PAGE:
The winning petition may have a typo in it:
‘Convicted London rioters should loose [sic] all benefits.*’
But it has passed 100,000 signatures, the government has just announced. This does not mean in itself that it will win precious Parliamentary time – that will still be decided by the backbench committee, chaired by Labour MP Natascha Engel. Obviously it has more chance than some others, however, not least as David Cameron has made approving noises (and Iain Duncan Smith is said to be keen).
Here is our news story about the petition, with details of other petitions which have rather lagged behind.
It’s worth pointing out that those sent to jail already lose benefits; this would only apply to those who are convicted but not imprisoned. Read more
Sir Mervyn King, governor of the Bank of England, said yesterday that it was too early to say whether the riots would have any tangible negative effect on the economy. (The question came as he downgraded the Bank’s economic forecast for the year.) Nor will the Treasury aide I spoke to this morning be drawn on the issue.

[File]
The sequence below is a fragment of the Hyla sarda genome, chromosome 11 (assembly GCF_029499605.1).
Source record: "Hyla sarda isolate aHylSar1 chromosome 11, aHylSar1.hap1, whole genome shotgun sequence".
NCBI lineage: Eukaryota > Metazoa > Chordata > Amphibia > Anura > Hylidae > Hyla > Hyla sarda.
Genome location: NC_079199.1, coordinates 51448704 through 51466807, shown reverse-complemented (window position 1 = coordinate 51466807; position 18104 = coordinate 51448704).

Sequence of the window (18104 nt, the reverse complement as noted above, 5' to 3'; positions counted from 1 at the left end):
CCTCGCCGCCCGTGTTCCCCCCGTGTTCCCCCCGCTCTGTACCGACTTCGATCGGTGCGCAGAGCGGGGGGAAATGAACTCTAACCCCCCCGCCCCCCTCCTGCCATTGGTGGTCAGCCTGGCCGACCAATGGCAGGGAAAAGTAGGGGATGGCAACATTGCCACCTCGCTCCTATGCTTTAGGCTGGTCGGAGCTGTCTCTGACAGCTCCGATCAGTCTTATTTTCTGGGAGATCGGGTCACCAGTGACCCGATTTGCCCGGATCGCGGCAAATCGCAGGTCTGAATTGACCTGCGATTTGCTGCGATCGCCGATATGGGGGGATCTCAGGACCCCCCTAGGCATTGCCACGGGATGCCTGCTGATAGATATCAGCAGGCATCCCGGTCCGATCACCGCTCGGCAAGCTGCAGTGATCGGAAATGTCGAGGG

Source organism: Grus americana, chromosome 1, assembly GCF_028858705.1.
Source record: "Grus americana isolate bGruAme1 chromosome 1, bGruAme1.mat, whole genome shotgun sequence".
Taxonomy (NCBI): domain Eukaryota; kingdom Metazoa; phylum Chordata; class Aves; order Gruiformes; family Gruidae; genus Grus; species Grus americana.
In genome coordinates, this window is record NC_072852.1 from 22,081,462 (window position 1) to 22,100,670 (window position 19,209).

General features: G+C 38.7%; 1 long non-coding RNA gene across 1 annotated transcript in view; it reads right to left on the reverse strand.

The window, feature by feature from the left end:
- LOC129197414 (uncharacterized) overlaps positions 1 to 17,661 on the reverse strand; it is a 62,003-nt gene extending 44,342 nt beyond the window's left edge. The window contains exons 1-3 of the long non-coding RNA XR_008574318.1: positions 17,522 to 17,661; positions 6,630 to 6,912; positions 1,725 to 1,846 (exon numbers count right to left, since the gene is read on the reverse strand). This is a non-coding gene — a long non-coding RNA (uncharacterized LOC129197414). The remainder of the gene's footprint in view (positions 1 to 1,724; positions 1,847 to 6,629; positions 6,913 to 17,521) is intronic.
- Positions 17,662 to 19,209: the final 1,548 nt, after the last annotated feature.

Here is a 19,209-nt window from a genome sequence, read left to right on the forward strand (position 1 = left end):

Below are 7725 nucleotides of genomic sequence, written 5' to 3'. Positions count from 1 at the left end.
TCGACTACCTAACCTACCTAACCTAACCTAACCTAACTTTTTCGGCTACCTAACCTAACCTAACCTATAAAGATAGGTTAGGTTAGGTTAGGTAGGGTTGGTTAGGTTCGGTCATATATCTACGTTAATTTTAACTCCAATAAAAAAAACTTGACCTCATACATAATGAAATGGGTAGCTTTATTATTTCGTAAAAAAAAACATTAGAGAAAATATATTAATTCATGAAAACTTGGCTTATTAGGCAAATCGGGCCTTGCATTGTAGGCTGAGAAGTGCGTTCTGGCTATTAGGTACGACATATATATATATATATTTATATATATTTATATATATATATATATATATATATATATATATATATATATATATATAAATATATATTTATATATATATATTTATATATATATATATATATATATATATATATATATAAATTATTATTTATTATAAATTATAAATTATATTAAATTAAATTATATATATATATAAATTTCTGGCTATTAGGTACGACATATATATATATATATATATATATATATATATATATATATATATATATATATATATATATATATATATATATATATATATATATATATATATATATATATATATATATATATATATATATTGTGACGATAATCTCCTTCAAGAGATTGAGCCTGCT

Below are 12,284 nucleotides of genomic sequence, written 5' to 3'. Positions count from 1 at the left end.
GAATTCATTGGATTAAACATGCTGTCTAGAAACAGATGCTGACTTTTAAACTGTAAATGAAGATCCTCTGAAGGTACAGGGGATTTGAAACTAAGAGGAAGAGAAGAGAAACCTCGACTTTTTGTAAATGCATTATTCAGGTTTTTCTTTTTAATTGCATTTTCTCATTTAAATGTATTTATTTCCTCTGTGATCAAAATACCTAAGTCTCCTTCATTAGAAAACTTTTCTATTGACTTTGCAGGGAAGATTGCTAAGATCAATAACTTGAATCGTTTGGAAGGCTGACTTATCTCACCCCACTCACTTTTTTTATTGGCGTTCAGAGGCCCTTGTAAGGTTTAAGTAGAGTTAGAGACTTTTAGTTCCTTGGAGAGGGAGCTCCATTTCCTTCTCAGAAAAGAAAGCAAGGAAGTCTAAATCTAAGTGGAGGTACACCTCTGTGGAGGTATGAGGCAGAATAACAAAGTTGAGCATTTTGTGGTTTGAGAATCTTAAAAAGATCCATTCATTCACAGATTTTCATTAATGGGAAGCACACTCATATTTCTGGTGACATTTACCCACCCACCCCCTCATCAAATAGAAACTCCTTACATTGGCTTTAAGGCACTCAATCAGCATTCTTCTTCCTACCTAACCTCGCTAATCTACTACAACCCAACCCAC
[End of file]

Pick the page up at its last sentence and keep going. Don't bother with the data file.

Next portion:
That doesn’t mean it is not to early to raise the suggestion, however. Read more
Today is a difficult day for Ed Miliband and the Labour party. Which way do they tack on the issue of riots?
Ed’s instincts are to examine the social causes for the disorder, and tackle its root causes. But he knows the public might see that as excusing criminal behaviour, so he has to tread a fine line, especially if he wants to distance himself in part from the government.
His speech started in a moderate tone, welcoming the prime minister’s speech and thanking the Speaker for recalling parliament. This is a tactic he has used effectively in recent months, starting consensually before working himself to a rousing and more combative finish. Read more
David Cameron is making his statement now. His main promises:
* Police: Increased police presence will remain until the weekend.
* Army: The army will not be used to tackle rioters. But soldiers could be brought in to help the police with everyday jobs, freeing up police for “frontline” duties
* Face masks: At present people can only be asked to remove masks in certain areas and for a limited time. That will change so police can ask people to remove masks “where there is reasonable suspicion that they are related to criminal activity“. It is likely that the government will amend existing legislation.
* Communication networks: They could be closed down (presumably on a localised basis) where there are suspicions that they are being used to faciliate criminal activity. The government admits that this is still tentative; there will be talks between police and Read more